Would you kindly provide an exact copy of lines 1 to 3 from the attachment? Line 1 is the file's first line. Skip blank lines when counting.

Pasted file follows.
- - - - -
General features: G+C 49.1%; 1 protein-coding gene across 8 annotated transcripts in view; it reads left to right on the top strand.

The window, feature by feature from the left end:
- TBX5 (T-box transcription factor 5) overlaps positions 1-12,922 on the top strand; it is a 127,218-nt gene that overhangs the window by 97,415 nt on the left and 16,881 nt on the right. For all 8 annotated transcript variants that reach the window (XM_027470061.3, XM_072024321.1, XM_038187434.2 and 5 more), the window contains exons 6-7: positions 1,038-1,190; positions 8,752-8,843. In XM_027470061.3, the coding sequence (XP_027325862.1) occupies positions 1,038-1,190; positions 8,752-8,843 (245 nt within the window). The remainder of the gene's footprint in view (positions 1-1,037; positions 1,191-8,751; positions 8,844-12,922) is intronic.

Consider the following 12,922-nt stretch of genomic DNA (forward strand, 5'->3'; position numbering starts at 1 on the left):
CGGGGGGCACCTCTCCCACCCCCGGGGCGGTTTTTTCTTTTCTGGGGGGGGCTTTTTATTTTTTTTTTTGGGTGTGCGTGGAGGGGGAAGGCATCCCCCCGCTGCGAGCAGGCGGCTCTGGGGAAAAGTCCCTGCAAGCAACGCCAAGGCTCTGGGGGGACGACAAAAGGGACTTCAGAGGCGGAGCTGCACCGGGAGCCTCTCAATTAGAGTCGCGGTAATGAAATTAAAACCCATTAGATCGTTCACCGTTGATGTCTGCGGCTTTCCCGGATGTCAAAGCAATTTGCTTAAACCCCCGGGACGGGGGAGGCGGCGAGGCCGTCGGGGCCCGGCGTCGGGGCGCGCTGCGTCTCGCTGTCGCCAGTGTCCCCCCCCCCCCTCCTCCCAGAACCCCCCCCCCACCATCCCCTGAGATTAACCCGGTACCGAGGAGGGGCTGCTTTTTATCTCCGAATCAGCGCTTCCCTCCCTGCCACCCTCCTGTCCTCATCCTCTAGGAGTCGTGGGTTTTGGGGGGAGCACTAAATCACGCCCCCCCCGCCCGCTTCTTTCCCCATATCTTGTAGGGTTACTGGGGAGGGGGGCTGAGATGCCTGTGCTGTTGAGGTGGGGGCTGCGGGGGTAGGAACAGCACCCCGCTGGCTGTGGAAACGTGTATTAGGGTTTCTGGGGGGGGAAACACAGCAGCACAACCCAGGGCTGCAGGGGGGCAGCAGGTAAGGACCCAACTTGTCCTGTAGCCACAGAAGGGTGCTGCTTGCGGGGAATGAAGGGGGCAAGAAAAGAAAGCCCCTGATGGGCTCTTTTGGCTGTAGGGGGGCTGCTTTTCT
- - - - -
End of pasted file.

General features: G+C 49.1%; 1 protein-coding gene across 8 annotated transcripts in view; it reads left to right on the top strand.

The window, feature by feature from the left end:
- TBX5 (T-box transcription factor 5) overlaps positions 1-12,922 on the top strand; it is a 127,218-nt gene that overhangs the window by 97,415 nt on the left and 16,881 nt on the right. For all 8 annotated transcript variants that reach the window (XM_027470061.3, XM_072024321.1, XM_038187434.2 and 5 more), the window contains exons 6-7: positions 1,038-1,190; positions 8,752-8,843. In XM_027470061.3, the coding sequence (XP_027325862.1) occupies positions 1,038-1,190; positions 8,752-8,843 (245 nt within the window). The remainder of the gene's footprint in view (positions 1-1,037; positions 1,191-8,751; positions 8,844-12,922) is intronic.